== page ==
History of St Albans
|This article does not cite any references (sources). (September 2009)|
St Albans is in southern Hertfordshire, England, around 22 miles (35 km) north of London, beside the site of a Catuvellauni settlement and the Roman town of Verulamium and on the River Ver. St Albans is Hertfordshire's oldest town, a modern city shaped by over 2000 years of continuous human occupation.
Pre-Roman and Roman times
The town is first recorded as Verulamium, a Celtic British Iron Age settlement whose name means 'the settlement above the marsh'. After the Roman conquest of Britain in AD 43, it developed as Verulamium and became one of the largest towns in Roman Britain and the capital city . Built mainly of wood, it was destroyed during the revolt of Boudica in AD 60-61, but was rebuilt and grew to feature many impressive town houses and public buildings. It was encircled by gated walls in AD 275.
The Romans leave
The Roman City of Verulamium slowly declined and fell into decay after the departure of the Roman Army in AD 410. However, its ruined buildings provided building materials to build the new monastic and market settlement of St Albans which was growing on the hill above, close to the site of Saint Alban's execution. In the Norman Abbey tower, you can still see the Roman bricks removed from Verulamium.
Much of the post-Roman development of St Albans was in memorial to Saint Alban, the earliest known British Christian martyr, executed in AD 250 (the exact date is unknown, with scholars suggesting dates of 209, 254 and 304). The town itself was known for some time by the Saxon name 'Verlamchester'. A shrine was built on the site of his death following Emperor Constantine's adoption of Christianity as the religion of the Roman Empire. In the 5th century a Benedictine monastic church was constructed.
The Abbey is founded
Another abbey was founded by King Offa of Mercia in 793. The settlement grew up around the precincts of another It was 350 feet (110 m) long with a tower and seven apses.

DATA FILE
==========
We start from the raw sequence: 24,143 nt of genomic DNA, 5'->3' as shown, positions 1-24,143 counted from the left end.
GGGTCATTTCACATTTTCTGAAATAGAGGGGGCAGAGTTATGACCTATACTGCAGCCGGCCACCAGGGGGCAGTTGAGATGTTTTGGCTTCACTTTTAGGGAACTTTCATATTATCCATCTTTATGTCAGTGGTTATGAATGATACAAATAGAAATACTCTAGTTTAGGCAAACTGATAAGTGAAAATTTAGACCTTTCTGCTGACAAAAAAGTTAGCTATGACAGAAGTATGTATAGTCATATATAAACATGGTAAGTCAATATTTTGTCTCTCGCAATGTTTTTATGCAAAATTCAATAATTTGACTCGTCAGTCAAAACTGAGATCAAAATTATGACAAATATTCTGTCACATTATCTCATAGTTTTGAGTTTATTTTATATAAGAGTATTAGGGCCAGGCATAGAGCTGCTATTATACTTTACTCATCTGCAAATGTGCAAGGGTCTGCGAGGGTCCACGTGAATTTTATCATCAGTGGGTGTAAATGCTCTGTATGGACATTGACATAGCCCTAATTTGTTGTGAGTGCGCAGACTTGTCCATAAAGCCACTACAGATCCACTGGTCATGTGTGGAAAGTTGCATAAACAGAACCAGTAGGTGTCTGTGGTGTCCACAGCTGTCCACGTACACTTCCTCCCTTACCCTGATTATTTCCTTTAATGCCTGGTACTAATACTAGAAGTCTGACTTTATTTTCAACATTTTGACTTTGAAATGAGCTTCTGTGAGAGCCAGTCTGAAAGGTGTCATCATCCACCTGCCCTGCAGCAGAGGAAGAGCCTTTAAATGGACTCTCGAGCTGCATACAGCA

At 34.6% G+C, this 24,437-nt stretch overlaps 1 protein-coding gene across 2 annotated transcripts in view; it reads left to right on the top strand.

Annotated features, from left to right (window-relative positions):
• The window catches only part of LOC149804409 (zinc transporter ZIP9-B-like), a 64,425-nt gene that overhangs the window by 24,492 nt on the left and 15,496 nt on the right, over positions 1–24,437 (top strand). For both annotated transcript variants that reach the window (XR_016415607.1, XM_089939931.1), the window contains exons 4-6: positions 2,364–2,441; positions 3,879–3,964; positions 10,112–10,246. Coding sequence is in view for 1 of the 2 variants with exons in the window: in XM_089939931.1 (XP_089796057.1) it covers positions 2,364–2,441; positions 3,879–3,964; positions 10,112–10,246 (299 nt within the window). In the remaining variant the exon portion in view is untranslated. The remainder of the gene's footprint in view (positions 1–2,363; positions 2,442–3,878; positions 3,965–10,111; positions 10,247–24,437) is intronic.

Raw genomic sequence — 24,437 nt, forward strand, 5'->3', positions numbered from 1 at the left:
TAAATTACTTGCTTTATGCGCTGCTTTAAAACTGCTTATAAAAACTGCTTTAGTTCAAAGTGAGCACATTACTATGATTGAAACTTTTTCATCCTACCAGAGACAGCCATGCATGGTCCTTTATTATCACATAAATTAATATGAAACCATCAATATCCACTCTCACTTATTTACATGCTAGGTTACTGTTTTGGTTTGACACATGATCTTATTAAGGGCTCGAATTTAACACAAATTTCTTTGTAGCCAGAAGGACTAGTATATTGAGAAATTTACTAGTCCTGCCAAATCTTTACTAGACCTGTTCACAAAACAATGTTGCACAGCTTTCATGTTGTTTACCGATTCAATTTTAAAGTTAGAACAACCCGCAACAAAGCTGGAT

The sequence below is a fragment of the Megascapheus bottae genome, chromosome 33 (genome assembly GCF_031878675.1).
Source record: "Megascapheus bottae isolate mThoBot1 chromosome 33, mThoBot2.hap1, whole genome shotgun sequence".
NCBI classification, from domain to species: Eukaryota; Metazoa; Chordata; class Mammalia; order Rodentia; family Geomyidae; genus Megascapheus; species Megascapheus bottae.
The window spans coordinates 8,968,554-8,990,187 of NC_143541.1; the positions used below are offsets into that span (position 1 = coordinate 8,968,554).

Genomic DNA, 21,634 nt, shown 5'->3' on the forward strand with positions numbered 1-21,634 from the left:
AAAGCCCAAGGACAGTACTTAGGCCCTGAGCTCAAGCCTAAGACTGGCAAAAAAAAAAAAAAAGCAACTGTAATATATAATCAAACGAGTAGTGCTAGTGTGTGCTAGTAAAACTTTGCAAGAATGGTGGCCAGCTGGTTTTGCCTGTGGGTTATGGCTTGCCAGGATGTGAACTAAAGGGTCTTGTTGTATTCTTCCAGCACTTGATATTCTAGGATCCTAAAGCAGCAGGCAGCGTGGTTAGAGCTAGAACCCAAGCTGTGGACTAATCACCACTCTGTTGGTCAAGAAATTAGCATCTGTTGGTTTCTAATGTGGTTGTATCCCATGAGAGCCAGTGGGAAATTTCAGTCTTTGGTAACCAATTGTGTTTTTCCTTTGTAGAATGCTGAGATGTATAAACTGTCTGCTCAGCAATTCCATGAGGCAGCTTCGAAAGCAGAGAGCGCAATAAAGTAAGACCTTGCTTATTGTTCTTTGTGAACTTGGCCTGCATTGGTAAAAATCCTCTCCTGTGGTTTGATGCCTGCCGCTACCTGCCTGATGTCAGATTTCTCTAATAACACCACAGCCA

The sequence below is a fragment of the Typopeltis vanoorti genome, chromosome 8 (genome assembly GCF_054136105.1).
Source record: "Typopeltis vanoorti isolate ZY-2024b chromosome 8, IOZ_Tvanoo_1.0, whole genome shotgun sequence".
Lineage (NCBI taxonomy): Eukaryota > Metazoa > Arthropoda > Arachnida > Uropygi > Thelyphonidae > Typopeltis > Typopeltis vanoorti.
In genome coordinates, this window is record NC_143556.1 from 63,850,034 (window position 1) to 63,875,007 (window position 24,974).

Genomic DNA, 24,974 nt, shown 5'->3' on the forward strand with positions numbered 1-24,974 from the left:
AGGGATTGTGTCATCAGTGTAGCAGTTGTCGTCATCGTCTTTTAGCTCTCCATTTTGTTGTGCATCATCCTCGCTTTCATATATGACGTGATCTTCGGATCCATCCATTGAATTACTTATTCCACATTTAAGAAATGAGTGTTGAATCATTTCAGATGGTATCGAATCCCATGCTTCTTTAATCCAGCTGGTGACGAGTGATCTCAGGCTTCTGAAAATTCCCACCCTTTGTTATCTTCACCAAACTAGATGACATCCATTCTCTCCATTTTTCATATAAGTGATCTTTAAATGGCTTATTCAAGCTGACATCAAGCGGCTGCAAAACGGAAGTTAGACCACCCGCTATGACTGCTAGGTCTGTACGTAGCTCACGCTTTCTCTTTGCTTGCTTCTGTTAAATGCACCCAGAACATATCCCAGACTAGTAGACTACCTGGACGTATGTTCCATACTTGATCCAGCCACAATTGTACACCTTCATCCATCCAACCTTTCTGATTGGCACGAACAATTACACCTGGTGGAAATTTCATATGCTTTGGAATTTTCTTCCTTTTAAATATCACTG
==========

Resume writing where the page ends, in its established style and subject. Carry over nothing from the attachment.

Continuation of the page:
The head of the abbey was confirmed as the premier abbot in England in 1154. The abbey was extended by John of Wallingford (also known as John de Cella) in the 1190s, and again between 1257 and 1320 but financial constraints limited the effectiveness of these later additions.
In August 1213 the first draft of Magna Carta was drawn up in St Albans Abbey.
The Liberty of St Albans was given palatine status by Edward I. In 1290 the funeral procession of Eleanor of Castile stopped overnight in the town and an Eleanor cross was put up at a cost of £100 in the Market Place. The cross, which stood for many years in front of the 15th century Clock Tower, was demolished in 1701.
During the 14th century the Abbey came into increasing conflict with the townsfolk of St Albans, who demanded rights of their own. This led, among other things, to the construction of a large wall and gate surrounding the Abbey (for instance, the Great Gatehouse, the "Abbey Gateway", which is the only surviving monastic building other than the Abbey Church, dates from 1365).
Richard of Wallingford, a local landowner, who had presented demands to Richard II on behalf of Wat Tyler in London, brought news of this to St Albans and argued with the abbot over the charter. However, this was short lived. Once the 14-year-old king had regained control of the capital and then the whole country, Grindcobbe was tried in the Moot Hall (on the site of the present-day W H Smith stationery shop, where a plaque commemorates the event) and adjudged a 'traitor' alongside John Ball ('the mad priest of Kent', one of the rebel leaders who had escaped from Smithfield, London to Coventry) and more than a dozen others. He was hanged, drawn and quartered in July 1381.
Another notable building dating from around this time, the Clockhouse belfy or Clock Tower, built between 1403 and 1412, seems to have been intended both as a visible and audible statement of the town's continuing civic ambitions against the power of the Abbot.
During the Wars of the Roses two battles were fought in and around St Albans. The First Battle of St Albans on 22 May 1455 was a Lancastrian defeat that opened the war. The Lancastrian army occupied the town but the Yorkist forces broke in and a battle took place in the streets of the town. On 17 February 1461 the Second Battle of St Albans on Bernards Heath north of the town centre resulted in a Lancastrian victory.